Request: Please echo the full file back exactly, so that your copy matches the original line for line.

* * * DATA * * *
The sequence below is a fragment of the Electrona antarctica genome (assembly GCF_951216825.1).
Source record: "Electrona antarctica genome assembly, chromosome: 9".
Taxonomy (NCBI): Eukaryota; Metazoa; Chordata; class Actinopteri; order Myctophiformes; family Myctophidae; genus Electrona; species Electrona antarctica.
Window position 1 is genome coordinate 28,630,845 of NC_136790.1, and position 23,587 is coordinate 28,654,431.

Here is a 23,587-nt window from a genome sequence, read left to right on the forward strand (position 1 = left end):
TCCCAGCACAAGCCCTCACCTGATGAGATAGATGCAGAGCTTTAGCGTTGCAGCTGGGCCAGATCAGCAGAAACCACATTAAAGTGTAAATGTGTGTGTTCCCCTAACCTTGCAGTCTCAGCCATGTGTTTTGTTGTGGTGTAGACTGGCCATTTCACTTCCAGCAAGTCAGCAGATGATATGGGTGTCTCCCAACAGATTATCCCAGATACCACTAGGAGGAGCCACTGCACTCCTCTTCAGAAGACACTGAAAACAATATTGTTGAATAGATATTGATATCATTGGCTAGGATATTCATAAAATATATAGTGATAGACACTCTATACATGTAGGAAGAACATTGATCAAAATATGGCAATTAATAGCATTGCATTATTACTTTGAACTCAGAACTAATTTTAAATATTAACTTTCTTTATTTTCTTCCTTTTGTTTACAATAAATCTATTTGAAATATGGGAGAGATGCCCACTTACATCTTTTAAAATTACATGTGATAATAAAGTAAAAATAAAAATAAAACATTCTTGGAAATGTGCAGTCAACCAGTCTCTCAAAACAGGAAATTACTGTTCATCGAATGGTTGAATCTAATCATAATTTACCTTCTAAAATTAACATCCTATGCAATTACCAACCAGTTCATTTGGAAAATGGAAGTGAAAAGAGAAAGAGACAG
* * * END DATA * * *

The sequence below is a fragment of the Electrona antarctica genome (assembly GCF_951216825.1).
Source record: "Electrona antarctica genome assembly, chromosome: 9".
Taxonomy (NCBI): Eukaryota; Metazoa; Chordata; class Actinopteri; order Myctophiformes; family Myctophidae; genus Electrona; species Electrona antarctica.
Window position 1 is genome coordinate 28,630,845 of NC_136790.1, and position 23,587 is coordinate 28,654,431.

Here is a 23,587-nt window from a genome sequence, read left to right on the forward strand (position 1 = left end):
TCCCAGCACAAGCCCTCACCTGATGAGATAGATGCAGAGCTTTAGCGTTGCAGCTGGGCCAGATCAGCAGAAACCACATTAAAGTGTAAATGTGTGTGTTCCCCTAACCTTGCAGTCTCAGCCATGTGTTTTGTTGTGGTGTAGACTGGCCATTTCACTTCCAGCAAGTCAGCAGATGATATGGGTGTCTCCCAACAGATTATCCCAGATACCACTAGGAGGAGCCACTGCACTCCTCTTCAGAAGACACTGAAAACAATATTGTTGAATAGATATTGATATCATTGGCTAGGATATTCATAAAATATATAGTGATAGACACTCTATACATGTAGGAAGAACATTGATCAAAATATGGCAATTAATAGCATTGCATTATTACTTTGAACTCAGAACTAATTTTAAATATTAACTTTCTTTATTTTCTTCCTTTTGTTTACAATAAATCTATTTGAAATATGGGAGAGATGCCCACTTACATCTTTTAAAATTACATGTGATAATAAAGTAAAAATAAAAATAAAACATTCTTGGAAATGTGCAGTCAACCAGTCTCTCAAAACAGGAAATTACTGTTCATCGAATGGTTGAATCTAATCATAATTTACCTTCTAAAATTAACATCCTATGCAATTACCAACCAGTTCATTTGGAAAATGGAAGTGAAAAGAGAAAGAGACAG